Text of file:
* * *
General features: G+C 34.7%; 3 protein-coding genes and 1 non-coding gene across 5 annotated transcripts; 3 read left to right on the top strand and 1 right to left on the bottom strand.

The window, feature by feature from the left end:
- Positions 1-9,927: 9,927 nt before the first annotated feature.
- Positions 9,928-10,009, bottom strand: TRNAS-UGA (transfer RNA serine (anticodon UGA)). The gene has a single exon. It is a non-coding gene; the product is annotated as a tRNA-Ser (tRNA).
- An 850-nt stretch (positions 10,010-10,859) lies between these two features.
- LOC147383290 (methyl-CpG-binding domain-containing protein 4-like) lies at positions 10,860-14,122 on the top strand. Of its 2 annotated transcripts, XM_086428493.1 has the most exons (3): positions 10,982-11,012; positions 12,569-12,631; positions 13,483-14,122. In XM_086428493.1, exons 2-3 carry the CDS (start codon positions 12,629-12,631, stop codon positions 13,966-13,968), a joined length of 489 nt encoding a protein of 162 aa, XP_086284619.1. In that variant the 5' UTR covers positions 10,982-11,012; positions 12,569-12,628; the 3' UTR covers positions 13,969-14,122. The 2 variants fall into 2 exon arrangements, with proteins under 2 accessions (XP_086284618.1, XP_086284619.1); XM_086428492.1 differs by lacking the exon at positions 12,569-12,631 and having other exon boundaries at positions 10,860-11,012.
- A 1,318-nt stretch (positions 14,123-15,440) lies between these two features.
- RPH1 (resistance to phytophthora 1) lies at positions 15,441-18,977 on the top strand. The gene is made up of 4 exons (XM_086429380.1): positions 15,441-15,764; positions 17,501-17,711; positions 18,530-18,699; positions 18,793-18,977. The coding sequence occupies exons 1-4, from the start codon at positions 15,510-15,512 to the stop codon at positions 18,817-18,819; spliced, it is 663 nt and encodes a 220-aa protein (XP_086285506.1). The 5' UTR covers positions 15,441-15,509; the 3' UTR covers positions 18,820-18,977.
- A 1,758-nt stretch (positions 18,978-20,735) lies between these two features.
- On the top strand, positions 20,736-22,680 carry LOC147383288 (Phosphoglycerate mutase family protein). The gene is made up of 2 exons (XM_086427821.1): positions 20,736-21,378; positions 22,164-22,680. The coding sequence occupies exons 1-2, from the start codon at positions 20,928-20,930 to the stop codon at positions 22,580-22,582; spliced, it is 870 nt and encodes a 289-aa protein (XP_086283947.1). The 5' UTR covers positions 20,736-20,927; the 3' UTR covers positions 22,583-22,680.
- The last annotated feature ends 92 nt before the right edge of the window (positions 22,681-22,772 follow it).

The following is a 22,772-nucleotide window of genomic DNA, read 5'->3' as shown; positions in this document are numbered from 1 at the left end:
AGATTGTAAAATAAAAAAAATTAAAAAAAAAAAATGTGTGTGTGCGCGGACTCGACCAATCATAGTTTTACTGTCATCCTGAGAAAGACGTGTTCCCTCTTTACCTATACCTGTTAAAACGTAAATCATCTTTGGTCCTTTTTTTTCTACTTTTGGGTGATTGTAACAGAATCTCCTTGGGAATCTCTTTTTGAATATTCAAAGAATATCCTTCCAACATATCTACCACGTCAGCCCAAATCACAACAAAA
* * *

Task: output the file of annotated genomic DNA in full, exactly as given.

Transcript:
General features: G+C 34.7%; 3 protein-coding genes and 1 non-coding gene across 5 annotated transcripts; 3 read left to right on the top strand and 1 right to left on the bottom strand.

The window, feature by feature from the left end:
- Positions 1-9,927: 9,927 nt before the first annotated feature.
- Positions 9,928-10,009, bottom strand: TRNAS-UGA (transfer RNA serine (anticodon UGA)). The gene has a single exon. It is a non-coding gene; the product is annotated as a tRNA-Ser (tRNA).
- An 850-nt stretch (positions 10,010-10,859) lies between these two features.
- LOC147383290 (methyl-CpG-binding domain-containing protein 4-like) lies at positions 10,860-14,122 on the top strand. Of its 2 annotated transcripts, XM_086428493.1 has the most exons (3): positions 10,982-11,012; positions 12,569-12,631; positions 13,483-14,122. In XM_086428493.1, exons 2-3 carry the CDS (start codon positions 12,629-12,631, stop codon positions 13,966-13,968), a joined length of 489 nt encoding a protein of 162 aa, XP_086284619.1. In that variant the 5' UTR covers positions 10,982-11,012; positions 12,569-12,628; the 3' UTR covers positions 13,969-14,122. The 2 variants fall into 2 exon arrangements, with proteins under 2 accessions (XP_086284618.1, XP_086284619.1); XM_086428492.1 differs by lacking the exon at positions 12,569-12,631 and having other exon boundaries at positions 10,860-11,012.
- A 1,318-nt stretch (positions 14,123-15,440) lies between these two features.
- RPH1 (resistance to phytophthora 1) lies at positions 15,441-18,977 on the top strand. The gene is made up of 4 exons (XM_086429380.1): positions 15,441-15,764; positions 17,501-17,711; positions 18,530-18,699; positions 18,793-18,977. The coding sequence occupies exons 1-4, from the start codon at positions 15,510-15,512 to the stop codon at positions 18,817-18,819; spliced, it is 663 nt and encodes a 220-aa protein (XP_086285506.1). The 5' UTR covers positions 15,441-15,509; the 3' UTR covers positions 18,820-18,977.
- A 1,758-nt stretch (positions 18,978-20,735) lies between these two features.
- On the top strand, positions 20,736-22,680 carry LOC147383288 (Phosphoglycerate mutase family protein). The gene is made up of 2 exons (XM_086427821.1): positions 20,736-21,378; positions 22,164-22,680. The coding sequence occupies exons 1-2, from the start codon at positions 20,928-20,930 to the stop codon at positions 22,580-22,582; spliced, it is 870 nt and encodes a 289-aa protein (XP_086283947.1). The 5' UTR covers positions 20,736-20,927; the 3' UTR covers positions 22,583-22,680.
- The last annotated feature ends 92 nt before the right edge of the window (positions 22,681-22,772 follow it).

The following is a 22,772-nucleotide window of genomic DNA, read 5'->3' as shown; positions in this document are numbered from 1 at the left end:
AGATTGTAAAATAAAAAAAATTAAAAAAAAAAAATGTGTGTGTGCGCGGACTCGACCAATCATAGTTTTACTGTCATCCTGAGAAAGACGTGTTCCCTCTTTACCTATACCTGTTAAAACGTAAATCATCTTTGGTCCTTTTTTTTCTACTTTTGGGTGATTGTAACAGAATCTCCTTGGGAATCTCTTTTTGAATATTCAAAGAATATCCTTCCAACATATCTACCACGTCAGCCCAAATCACAACAAAA